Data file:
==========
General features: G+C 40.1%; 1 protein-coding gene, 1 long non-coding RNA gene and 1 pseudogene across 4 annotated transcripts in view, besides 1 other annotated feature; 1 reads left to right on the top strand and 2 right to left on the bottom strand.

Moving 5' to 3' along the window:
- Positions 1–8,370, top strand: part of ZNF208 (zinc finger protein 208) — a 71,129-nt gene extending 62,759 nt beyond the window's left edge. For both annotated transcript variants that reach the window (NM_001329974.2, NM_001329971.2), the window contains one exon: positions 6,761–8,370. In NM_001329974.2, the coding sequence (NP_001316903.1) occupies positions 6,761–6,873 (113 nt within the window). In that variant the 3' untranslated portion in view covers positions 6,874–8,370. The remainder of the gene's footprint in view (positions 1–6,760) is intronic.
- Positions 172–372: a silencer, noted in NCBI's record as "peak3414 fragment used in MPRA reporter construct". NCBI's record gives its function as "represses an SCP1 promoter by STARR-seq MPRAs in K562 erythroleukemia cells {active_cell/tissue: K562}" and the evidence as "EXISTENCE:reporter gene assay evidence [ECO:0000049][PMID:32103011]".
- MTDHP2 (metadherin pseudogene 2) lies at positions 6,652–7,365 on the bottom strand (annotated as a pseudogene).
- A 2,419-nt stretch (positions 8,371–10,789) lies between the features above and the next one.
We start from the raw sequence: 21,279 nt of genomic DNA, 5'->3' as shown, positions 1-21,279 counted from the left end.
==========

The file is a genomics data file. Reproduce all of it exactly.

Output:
General features: G+C 40.1%; 1 protein-coding gene, 1 long non-coding RNA gene and 1 pseudogene across 4 annotated transcripts in view, besides 1 other annotated feature; 1 reads left to right on the top strand and 2 right to left on the bottom strand.

Moving 5' to 3' along the window:
- Positions 1–8,370, top strand: part of ZNF208 (zinc finger protein 208) — a 71,129-nt gene extending 62,759 nt beyond the window's left edge. For both annotated transcript variants that reach the window (NM_001329974.2, NM_001329971.2), the window contains one exon: positions 6,761–8,370. In NM_001329974.2, the coding sequence (NP_001316903.1) occupies positions 6,761–6,873 (113 nt within the window). In that variant the 3' untranslated portion in view covers positions 6,874–8,370. The remainder of the gene's footprint in view (positions 1–6,760) is intronic.
- Positions 172–372: a silencer, noted in NCBI's record as "peak3414 fragment used in MPRA reporter construct". NCBI's record gives its function as "represses an SCP1 promoter by STARR-seq MPRAs in K562 erythroleukemia cells {active_cell/tissue: K562}" and the evidence as "EXISTENCE:reporter gene assay evidence [ECO:0000049][PMID:32103011]".
- MTDHP2 (metadherin pseudogene 2) lies at positions 6,652–7,365 on the bottom strand (annotated as a pseudogene).
- A 2,419-nt stretch (positions 8,371–10,789) lies between the features above and the next one.
We start from the raw sequence: 21,279 nt of genomic DNA, 5'->3' as shown, positions 1-21,279 counted from the left end.